ArcGIS Maps for Adobe Creative Cloud Plus Offers Middle Ground User Option
ArcGIS Maps for Adobe Creative Cloud, a downloadable extension for Adobe Photoshop and Adobe Illustrator, gives creatives an easy way to incorporate data and maps into their designs. And with the new Maps for Adobe Plus user option, released in September 2019, users can now run a number of different visualization tools, designate their most-used maps as favorites, and add demographic data to their projects—all while running the extension in Adobe Creative Cloud.
Prior to Plus, Maps for Adobe was only available with an ArcGIS Online account or as a complimentary extension to Photoshop and Illustrator. Users who opt for the ArcGIS Online account pay a higher price and are provided with all the bells and whistles of Maps for Adobe, as well as ArcGIS apps and services that allow for private sharing within an organization. But some designers and cartographers don’t need everything that comes with ArcGIS Online, so they’ve been able to use the Complimentary option, which operates within Photoshop and Illustrator. While this plan gives users access to public maps and layers hosted in ArcGIS Online, it limits how designers can use the maps and projects they create with the plug-in.
With Maps for Adobe Plus, which costs just $10 per month, users now have access to the visualization tools they need to create exciting, map-based narratives that incorporate sharp design and branding. Users of Plus can also do more with data-driven analysis tools than Complimentary users can. They can bring premium basemaps and hundreds of data layers into their Photoshop and Illustrator projects as well without leaving their Adobe software programs. With Maps for Adobe Plus, designers have full distribution privileges to their maps and designs (as long as they comply with standard Esri attribution guidelines).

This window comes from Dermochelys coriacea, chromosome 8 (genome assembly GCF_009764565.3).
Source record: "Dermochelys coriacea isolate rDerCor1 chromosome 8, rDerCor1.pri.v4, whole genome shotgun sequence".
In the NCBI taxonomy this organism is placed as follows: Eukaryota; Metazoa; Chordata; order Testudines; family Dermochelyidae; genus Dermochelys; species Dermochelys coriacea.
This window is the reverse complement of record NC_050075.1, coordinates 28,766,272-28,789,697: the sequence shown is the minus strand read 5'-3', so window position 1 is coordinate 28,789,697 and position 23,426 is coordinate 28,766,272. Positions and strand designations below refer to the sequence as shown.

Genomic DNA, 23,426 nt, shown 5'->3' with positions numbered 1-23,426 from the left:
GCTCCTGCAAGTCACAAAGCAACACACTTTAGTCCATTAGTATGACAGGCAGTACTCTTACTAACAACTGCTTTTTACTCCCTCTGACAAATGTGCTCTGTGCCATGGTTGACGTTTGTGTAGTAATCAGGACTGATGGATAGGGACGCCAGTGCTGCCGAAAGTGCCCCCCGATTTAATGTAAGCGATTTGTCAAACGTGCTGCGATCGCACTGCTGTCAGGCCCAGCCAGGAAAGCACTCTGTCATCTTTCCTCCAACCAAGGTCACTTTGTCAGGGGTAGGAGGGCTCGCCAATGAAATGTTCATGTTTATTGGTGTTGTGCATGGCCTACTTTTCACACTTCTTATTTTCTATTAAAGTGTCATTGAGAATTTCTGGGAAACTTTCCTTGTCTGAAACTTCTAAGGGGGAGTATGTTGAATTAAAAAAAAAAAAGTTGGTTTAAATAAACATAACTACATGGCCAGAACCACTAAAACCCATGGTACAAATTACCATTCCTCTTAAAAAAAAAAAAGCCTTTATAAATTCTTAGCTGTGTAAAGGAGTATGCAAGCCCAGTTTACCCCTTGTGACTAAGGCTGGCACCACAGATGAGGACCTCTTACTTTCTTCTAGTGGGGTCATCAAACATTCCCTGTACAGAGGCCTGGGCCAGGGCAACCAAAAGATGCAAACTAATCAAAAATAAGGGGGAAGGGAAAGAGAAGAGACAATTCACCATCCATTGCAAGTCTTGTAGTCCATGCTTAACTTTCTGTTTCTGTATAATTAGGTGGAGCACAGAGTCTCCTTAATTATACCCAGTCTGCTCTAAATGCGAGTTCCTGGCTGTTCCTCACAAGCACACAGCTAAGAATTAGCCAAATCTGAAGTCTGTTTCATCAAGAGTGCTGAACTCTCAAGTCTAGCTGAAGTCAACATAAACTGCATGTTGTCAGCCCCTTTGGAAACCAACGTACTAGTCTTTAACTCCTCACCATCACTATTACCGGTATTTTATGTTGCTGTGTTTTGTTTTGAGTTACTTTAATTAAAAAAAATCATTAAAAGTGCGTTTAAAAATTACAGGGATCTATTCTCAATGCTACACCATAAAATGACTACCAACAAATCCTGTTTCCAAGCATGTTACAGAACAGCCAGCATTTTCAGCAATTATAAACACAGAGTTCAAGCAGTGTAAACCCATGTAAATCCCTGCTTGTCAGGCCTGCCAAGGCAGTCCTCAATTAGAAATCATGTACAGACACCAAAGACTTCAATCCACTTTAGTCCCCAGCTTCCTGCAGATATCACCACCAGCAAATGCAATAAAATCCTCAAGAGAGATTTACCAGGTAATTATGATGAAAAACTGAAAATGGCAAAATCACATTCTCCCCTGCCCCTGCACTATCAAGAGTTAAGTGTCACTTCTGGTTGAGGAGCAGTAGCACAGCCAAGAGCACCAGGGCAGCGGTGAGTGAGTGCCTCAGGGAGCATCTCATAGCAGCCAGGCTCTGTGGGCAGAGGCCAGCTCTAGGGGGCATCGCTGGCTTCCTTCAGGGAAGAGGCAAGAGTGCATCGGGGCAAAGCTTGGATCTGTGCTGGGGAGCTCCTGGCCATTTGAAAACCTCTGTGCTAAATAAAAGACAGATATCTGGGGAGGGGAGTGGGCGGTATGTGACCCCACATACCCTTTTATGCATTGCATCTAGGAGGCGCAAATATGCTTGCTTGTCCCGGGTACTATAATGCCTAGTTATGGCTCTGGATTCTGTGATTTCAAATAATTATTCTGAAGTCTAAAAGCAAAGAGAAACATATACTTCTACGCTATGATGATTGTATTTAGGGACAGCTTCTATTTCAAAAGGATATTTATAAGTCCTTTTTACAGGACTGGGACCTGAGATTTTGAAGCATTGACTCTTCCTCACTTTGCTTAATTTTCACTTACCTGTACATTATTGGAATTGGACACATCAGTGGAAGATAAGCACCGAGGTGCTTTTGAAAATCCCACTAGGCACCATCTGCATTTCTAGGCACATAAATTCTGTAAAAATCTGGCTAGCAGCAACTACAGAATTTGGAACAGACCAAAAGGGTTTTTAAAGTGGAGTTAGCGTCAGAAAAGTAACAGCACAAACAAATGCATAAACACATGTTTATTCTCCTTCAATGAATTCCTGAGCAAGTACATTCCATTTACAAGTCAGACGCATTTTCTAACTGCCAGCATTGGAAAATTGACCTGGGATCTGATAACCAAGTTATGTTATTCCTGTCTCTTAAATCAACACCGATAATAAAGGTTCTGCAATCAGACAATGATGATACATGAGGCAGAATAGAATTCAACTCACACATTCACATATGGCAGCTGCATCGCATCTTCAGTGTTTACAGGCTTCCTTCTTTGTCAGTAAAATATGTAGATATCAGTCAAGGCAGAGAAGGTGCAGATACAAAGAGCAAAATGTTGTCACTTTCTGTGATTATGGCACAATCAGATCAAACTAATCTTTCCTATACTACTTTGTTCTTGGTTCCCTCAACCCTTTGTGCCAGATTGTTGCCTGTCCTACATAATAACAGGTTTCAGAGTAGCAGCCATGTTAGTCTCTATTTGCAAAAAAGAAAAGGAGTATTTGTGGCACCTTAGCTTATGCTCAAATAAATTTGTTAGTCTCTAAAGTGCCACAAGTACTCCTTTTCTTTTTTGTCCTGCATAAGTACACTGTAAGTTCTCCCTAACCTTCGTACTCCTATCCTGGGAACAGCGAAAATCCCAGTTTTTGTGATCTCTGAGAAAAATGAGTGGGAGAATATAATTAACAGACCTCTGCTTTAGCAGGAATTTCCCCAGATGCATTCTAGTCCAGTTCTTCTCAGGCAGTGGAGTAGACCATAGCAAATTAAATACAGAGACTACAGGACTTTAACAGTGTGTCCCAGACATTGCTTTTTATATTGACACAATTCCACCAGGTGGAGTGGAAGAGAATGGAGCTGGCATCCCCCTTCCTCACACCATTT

ArcGIS Maps for Adobe Creative Cloud was built with Adobe users in mind. The product’s interface mimics the look and feel of Adobe’s core products, so users have a sense of familiarity when using it. For any project that involves maps, such as illustrations for a book or slides for a sales presentation, users of Maps for Adobe Creative Cloud can design appealing visuals that pull location-based data into easy-to-read maps.
Some of the new things users can do with the advanced features in Plus include the following:
Visualize Travel Time—Similar to the Create Drive-Time Areas tool in ArcGIS Online, the new Visualize Travel Times tool in Plus employs ArcGIS technology to calculate the area someone can walk, drive, bike, or take public transit to within a specified time or distance along a street network. Users can create multiple visualization projects—showing how far someone can walk in three, five, or seven minutes, for example—by entering either the times it will take to travel or the distances to be traveled, separated by a space. This saves designers from having to analyze multiple travel times and distances themselves.
Put Items on a Favorites List—Users can now create a favorites list of items they’ve added to Photoshop or Illustrator from ArcGIS Online. For example, if a designer is working on two separate projects—say, a map of a city’s public transportation options and an unrelated poster that shows where city services are located—he or she can keep track of the basemaps and layers for each project in distinct lists. Once the user has designated items as favorites, he or she can use mapboards in Photoshop or Illustrator to find them.
Add Demographic Data—Maps for Adobe Plus also gives users demographic and landscape data for the people, places, and boundaries associated with specific points, lines, or polygons. It uses ArcGIS GeoEnrichment Service, which provides facts about particular locations and areas, and can enrich any point, line, or area feature. Users can also employ the GeoEnrichment Service to obtain geographic context for their projects, such as a town’s ZIP code or the geographic boundaries for a drive-time service area.